Porter, California, 2011
There is something gripping to Walker about a town in decline. As he drives down the streets of his youth, he feels as if he were looking at faded and brittle photographs of a place lost to time. The gap between what exists and what once was creates a sensation of yearning that feels nearly like love. The old residential section of town with its stripped and weathered homes and the buckled remnants of what were once tree lined sidewalks is like a dead star, history and time lost in its collapse. All newness, all brightness, has moved to the outskirts, where there are the usual array of Taco Bells, and Kmarts housed in ersatz Spanish Colonial malls. Still, Porter cannot escape its past. It is surrounded by the fields of California's Central Valley, which are as old as Walker's family who have worked them for a hundred and thirty years, as old as the Yokut tribes who roamed them before that, paying spiritual tribute to a land that sustained them. Which is all Walker's ancestors ever wanted from this place to begin with: the assurance of a future.
Walker drives past his old high school. A marquee posts the results of the state proficiency exams, which are apparently good enough to merit four exclamation points. He passes the football field, its green dulled and yellowed by the late summer sun. He remembers his string of desultory athletic failures — the dropped relay baton, the single basket scored after the final buzzer — high school shames he buried with a biting and sarcastic intelligence and a studied apathy that enraged his father. Walker makes a point of telling his children all his foundational stories, no matter how humiliating. He wants to front-load Isaac and Alice with a sense of their history so that they will not feel as unmoored as he does now, driving toward his father's house, toward his father, who is dying.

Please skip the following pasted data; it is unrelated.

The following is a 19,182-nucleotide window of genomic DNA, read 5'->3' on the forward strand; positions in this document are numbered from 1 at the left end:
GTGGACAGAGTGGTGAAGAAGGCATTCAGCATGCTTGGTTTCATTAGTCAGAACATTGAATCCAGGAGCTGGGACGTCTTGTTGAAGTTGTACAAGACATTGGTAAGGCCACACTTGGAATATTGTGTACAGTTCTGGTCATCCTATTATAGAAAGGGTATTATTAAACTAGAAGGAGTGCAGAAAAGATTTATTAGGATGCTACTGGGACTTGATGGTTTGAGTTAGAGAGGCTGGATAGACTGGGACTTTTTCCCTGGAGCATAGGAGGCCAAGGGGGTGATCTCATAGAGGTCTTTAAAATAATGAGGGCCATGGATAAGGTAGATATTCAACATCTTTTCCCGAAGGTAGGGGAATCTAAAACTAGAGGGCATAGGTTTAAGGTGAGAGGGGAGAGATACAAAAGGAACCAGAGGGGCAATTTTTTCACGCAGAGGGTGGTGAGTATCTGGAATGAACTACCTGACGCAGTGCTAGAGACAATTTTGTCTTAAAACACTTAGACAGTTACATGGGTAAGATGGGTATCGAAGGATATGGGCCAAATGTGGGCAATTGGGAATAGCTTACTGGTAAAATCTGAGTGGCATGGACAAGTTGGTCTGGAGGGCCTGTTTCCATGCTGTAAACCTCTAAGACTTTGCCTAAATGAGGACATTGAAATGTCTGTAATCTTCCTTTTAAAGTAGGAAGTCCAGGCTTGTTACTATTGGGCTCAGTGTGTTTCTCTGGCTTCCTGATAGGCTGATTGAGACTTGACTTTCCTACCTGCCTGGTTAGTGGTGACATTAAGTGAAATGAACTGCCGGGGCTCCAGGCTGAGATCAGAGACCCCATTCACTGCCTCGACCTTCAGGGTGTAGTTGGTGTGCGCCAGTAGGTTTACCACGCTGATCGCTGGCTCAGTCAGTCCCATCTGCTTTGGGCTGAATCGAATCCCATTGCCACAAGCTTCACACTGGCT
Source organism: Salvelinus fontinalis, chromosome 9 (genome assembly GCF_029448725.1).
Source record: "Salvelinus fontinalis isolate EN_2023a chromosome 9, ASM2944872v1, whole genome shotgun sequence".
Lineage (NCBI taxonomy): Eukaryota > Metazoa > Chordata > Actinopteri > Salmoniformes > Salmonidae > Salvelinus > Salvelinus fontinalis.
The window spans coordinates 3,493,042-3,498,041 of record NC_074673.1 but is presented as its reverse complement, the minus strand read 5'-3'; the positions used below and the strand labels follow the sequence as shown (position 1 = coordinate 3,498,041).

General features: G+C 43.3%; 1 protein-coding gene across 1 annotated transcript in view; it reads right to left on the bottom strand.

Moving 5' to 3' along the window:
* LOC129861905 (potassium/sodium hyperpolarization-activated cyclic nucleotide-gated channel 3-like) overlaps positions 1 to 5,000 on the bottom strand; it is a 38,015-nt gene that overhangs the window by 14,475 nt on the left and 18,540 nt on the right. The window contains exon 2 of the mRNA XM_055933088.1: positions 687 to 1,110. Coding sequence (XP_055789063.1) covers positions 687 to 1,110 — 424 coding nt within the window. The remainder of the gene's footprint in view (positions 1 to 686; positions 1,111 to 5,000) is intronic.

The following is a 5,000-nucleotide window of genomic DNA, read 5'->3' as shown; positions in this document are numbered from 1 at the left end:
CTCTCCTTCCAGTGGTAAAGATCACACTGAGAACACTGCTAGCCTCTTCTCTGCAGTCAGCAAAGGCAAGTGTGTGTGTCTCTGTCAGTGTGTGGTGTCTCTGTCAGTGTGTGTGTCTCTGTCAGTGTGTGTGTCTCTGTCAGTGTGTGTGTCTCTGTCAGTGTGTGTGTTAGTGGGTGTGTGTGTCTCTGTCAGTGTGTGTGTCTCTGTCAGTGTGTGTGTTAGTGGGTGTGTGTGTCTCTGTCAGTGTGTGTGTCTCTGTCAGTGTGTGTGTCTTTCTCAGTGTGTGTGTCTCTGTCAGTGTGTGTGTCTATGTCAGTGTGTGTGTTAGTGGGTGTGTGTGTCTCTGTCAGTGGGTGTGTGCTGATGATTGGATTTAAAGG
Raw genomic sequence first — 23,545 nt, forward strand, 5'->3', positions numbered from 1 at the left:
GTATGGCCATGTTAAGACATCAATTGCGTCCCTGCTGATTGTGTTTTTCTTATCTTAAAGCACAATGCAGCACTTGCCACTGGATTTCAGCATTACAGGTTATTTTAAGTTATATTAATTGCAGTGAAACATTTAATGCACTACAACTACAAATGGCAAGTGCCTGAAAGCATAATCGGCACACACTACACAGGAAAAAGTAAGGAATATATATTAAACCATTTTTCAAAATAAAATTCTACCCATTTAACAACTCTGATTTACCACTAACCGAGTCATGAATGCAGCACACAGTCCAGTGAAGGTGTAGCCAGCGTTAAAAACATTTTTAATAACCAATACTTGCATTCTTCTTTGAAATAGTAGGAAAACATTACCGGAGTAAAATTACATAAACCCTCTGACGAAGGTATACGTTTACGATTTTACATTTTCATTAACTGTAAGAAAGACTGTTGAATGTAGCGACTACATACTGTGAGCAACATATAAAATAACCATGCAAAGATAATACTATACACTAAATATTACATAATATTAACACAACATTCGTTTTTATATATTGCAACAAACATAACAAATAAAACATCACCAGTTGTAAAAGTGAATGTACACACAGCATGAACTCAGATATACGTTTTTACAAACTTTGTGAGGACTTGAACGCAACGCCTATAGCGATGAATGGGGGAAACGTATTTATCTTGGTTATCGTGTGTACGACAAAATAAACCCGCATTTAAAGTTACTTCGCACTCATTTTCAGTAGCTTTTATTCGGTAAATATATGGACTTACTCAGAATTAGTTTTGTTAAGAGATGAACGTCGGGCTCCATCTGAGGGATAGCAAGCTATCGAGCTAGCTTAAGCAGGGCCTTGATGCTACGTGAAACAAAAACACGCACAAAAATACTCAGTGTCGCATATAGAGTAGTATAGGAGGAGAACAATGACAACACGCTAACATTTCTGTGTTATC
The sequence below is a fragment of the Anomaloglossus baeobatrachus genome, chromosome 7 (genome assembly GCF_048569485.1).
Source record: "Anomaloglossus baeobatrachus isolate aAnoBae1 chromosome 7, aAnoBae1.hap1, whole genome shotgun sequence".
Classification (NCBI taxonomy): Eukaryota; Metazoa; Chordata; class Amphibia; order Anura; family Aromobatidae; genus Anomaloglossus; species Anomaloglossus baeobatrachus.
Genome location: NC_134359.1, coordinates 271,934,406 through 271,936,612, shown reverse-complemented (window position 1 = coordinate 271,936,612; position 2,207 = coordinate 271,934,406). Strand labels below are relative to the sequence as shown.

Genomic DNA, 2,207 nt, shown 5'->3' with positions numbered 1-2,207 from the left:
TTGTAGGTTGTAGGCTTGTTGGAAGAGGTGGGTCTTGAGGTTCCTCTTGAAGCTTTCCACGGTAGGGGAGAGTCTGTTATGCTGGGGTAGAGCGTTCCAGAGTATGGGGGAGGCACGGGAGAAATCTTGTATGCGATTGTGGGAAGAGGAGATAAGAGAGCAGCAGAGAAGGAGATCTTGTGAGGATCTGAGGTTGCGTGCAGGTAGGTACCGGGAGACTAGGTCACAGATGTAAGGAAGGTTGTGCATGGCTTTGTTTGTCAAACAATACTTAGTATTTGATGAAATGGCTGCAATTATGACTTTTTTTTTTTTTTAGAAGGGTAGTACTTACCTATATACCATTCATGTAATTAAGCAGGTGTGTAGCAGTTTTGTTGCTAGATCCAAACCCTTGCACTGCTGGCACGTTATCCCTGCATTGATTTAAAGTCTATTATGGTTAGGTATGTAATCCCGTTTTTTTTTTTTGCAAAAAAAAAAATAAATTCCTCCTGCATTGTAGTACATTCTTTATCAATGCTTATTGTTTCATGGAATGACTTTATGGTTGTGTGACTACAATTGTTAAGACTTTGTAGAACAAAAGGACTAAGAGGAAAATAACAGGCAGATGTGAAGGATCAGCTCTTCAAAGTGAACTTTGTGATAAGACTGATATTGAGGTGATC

Walker is astonished by how little he knows about his father's childhood. The few stories he was told have had to pull duty as the narrative of an entire life and have taken on outsized and probably erroneous metaphorical significance. He knows that George let his brother convince him to climb to the roof, only to have Edward pull out the ladder from under him, leaving George dangling from the rain gutter until the groundskeeper rescued him. He knows that his grandmother, George's mother died giving birth to him and that Edward is not really his brother at all but his half brother. Walker knows that his father lettered in archery, that he had a dog who grew drunk off a grape arbor and staggered home reeking like a town derelict, that he shined his shoes with an electric shoeshine, had his nails manicured once a week at the barbarshop downtown and that he smoked one cigar a year after all the crops had yielded. He knows that his father ate a baloney sandwich and tomato soup for lunch every day of his life and that he dressed in khaki pants, a white button-down shirt and Rockports whether in the boardroom or in the field. Walker knows these things not from his father having told him but from gleaning information from family acquaintances and household staff or by observing the man whose translucence created in Walker an obsessive if wary curiosity. As Walker drives, he shuffles these random bits of information around, trying to work out an arrangement that completes the picture of his father. But there are too many missing bits. George Dodge was uninterested in sharing his past when there was so much future to exploit. He turned the century-old family fruit groves into a successful family-owned corporation, shipping oranges from Porter as well as melon and lettuce from his farms on the westside of the Valley all over the country. And if there is one truism about farming it is that it is a business of futures, of growth and harvest and planting and growth and on and relentlessly on. A person who gets mired in the past sees his crops grow brown and useless, and other growers swoop in to capture market share. "You have to grab your moment!" was George's gruff response when Walker came home reporting a poor grade or a lost game. "You're missing your future, boy," he pronounced, when Walker was eighteen and told his father that he wanted no part of farming but that he preferred to study history.